Cherry wood and maple wood are not the most durable woods. None can last generations. However, with proper care, you can get 20+ years out of cherry or maple furniture.

However, cherry is slightly more durable than maple. Cherry heartwood is especially very durable. It’s resistant to insects, doesn’t rot readily, and is extremely weather-resistant.

Weatherproofing the lumber further prolongs its lifespan. Meanwhile, the durability of maple depends on the type. Soft maples are the least durable.

They are prone to warping and shrinking and easily dent and scratch because they’re soft. So, keeping the items in top shape for a very long time is difficult. Hard maple is much more durable.

8. Workability

As we noted at the beginning, one of the biggest advantages of cherry wood and maple wood is their workability. The two are some of the most workable hardwoods, whether with hand tools or power tools.

For instance, it’s easy to hold a straight line on either maple or cherry wood. It’s also easy to take a clean saw kerf on either wood.

The ease of workability combined with moderate strength and hardness makes the two kinds of wood excellent choices for furniture and cabinet lumber.

Remember that both are non-toxic. Therefore, you don’t require elaborate protection from the sawdust. The only downside is that hard maple produces a burning feeling when cutting.

9. Cost

Finally, maple and cherry are not the most costly woods. However, cherry is the pricier wood. Why? Because of the unique darkening element.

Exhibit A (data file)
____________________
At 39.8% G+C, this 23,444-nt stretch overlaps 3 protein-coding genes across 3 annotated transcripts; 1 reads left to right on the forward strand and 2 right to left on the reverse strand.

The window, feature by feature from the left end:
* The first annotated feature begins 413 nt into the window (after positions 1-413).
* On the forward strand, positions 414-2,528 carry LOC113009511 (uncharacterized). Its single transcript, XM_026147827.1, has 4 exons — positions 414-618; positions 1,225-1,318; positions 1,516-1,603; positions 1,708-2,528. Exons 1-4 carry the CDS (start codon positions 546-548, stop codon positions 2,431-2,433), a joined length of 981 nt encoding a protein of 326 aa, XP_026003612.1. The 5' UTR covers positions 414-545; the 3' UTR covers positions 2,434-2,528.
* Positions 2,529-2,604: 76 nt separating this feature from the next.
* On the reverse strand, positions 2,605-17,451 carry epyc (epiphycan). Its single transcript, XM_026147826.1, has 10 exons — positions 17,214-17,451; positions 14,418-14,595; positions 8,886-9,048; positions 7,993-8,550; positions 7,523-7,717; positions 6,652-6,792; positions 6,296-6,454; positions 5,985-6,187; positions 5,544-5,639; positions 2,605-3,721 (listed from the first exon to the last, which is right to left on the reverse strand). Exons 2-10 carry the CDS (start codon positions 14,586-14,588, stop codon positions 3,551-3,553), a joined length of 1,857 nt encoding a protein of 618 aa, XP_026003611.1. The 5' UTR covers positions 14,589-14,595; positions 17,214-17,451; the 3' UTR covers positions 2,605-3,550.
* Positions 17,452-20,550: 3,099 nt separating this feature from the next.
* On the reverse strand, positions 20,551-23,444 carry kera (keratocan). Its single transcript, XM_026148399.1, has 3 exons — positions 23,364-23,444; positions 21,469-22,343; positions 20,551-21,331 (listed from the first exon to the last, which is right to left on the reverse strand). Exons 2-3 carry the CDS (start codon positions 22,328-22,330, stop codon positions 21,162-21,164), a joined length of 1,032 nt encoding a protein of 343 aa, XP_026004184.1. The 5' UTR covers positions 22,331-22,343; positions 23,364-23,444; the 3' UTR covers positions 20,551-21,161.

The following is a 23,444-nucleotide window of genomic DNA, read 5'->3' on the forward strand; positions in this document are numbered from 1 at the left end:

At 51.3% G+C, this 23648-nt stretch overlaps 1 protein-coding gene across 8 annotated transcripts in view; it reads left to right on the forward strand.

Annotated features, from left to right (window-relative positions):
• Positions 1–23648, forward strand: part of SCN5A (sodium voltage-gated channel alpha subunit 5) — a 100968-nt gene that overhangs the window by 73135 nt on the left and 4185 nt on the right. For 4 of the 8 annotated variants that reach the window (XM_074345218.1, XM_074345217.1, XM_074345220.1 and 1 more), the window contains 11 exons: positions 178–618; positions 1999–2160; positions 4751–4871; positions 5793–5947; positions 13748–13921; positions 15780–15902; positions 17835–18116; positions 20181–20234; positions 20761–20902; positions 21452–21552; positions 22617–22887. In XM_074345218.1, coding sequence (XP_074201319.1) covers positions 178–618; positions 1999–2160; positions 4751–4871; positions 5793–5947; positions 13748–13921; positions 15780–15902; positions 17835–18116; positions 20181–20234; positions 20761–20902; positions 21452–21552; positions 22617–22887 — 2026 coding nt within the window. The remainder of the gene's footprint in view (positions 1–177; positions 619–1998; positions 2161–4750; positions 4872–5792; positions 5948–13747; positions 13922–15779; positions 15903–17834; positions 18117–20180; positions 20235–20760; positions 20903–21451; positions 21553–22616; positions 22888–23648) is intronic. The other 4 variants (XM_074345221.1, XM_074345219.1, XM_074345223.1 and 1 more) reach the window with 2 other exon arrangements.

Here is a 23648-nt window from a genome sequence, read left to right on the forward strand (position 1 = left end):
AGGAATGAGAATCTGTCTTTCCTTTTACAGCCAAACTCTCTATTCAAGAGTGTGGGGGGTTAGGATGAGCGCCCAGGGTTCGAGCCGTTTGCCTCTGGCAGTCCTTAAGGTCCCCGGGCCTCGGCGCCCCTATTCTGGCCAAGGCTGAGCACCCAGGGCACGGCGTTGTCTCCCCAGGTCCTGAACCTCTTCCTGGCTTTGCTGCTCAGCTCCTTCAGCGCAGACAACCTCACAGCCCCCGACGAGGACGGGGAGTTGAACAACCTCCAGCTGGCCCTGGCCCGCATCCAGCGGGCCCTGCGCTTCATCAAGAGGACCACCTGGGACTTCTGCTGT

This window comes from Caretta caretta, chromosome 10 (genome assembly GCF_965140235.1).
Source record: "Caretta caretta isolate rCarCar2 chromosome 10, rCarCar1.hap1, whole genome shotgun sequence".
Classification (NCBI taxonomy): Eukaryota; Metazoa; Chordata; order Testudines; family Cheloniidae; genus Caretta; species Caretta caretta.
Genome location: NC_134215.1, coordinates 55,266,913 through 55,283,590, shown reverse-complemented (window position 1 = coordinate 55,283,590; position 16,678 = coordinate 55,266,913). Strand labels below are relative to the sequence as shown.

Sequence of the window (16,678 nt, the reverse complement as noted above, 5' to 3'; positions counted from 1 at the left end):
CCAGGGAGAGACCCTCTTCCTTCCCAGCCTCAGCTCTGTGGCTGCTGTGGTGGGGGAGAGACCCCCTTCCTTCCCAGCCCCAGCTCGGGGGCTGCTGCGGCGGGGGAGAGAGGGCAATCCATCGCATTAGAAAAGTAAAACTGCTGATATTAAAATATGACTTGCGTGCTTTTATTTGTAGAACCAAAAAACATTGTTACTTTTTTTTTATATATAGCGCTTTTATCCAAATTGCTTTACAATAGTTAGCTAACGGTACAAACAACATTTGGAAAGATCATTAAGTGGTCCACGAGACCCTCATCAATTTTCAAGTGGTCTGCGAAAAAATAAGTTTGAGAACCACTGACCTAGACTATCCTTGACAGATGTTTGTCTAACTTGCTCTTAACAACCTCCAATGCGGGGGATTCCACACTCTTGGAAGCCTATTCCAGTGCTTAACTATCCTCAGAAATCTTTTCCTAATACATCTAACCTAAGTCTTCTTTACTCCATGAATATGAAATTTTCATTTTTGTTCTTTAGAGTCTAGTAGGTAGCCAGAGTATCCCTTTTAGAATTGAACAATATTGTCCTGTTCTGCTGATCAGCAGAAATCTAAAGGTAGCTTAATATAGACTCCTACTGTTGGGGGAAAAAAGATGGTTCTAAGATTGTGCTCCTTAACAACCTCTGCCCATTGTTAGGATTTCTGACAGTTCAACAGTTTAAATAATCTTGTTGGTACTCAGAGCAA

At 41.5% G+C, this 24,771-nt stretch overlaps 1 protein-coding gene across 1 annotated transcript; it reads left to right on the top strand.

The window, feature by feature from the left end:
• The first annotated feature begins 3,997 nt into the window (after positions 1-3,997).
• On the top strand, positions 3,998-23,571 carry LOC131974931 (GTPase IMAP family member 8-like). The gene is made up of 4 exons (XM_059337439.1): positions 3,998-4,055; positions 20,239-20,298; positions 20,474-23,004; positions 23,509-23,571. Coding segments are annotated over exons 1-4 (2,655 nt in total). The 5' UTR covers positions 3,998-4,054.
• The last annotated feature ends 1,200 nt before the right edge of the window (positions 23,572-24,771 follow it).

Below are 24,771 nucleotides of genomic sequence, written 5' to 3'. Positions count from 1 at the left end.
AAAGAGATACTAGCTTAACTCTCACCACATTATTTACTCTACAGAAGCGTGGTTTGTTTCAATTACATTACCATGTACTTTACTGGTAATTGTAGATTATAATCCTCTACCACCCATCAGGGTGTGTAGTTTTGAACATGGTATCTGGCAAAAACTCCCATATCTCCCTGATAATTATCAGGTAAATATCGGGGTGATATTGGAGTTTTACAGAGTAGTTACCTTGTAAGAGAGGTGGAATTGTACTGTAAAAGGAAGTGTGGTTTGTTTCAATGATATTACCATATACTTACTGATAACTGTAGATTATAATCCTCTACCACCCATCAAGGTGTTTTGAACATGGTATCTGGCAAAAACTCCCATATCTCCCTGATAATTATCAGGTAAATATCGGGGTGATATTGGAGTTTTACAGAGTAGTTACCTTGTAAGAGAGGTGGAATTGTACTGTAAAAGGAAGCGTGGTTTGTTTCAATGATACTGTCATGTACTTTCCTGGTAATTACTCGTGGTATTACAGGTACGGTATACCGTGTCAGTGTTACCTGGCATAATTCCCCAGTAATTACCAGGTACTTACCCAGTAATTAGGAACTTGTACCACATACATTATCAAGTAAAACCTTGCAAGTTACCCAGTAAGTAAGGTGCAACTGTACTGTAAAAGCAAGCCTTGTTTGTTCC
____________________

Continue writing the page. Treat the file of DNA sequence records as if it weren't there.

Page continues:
Wooden furniture lovers are naturally attracted to dark brown or reddish-brown colors; the darker the better. Cherry wood offers that and more. It starts out as light brown but darkens over time into a luxurious dark reddish-brown.

Cherry prices start from around $11/board foot. The higher the heartwood content, the more expensive the wood planks.

On the other hand, maple prices vary depending on the type of maple. Hard maples, which are more expensive than soft maples, cost $8.55 per board foot.

10. Applications

Cherry and maple have many applications, some of which overlap. For instance, both are popular choices for furniture-making as they’re strong, readily available, affordable, and beautiful.

Both maple and cherry are also good for cabinetry and flooring. Additionally, cherry is ideal for molding, boat interiors, and turnings. It’s also used in musical instruments, such as pianos and violins.

On the other hand, maple is good for crates and pallets, veneer, wood pulp, and small, speciality wood items.

Comparison of Some Maple and Cherry Items

1. Maple vs Cherry Cabinets

Cherry wood is preferred over maple for cabinets. Cherry cabinets can warm up an otherwise lifeless, pallid room. Moreover, it takes darker stains better than maple and therefore suits classic decors better.

It’s the perfect choice for people who prefer the natural look of wood furniture but don’t want to go all-rustic.

2. Maple vs Cherry Flooring

Cherry is a better choice for flowing than maple. Maple is a practical choice too. However, solid maple wood floors are difficult to stain as the wood doesn’t hold stains very well.

Its tight, non-porous grain pattern doesn’t allow stains to seep into the wood properly, often resulting in a blotchy appearance. Cherry wood, on the other hand, stains exceptionally and takes natural finishes equally well.

Learn here how to stain maple floor and furniture like a pro.

3. Cherry vs maple cutting board

Cherry and maple are both good candidates for wooden cutting boards. Both are within the durability (hardness and strength) requirement. Both are also fairly affordable. Opting for cherry and maple is preferable over pine wood for cutting boards.

However, maple wood is a more preferable choice because it resists dirt better. In addition, the tight, non-porous grain pattern that makes it a not-so-good flooring choice makes maple the perfect choice for a safe, healthy chopping block.

See also: Can cedar be used for cutting boards?

4. Maple vs cherry furniture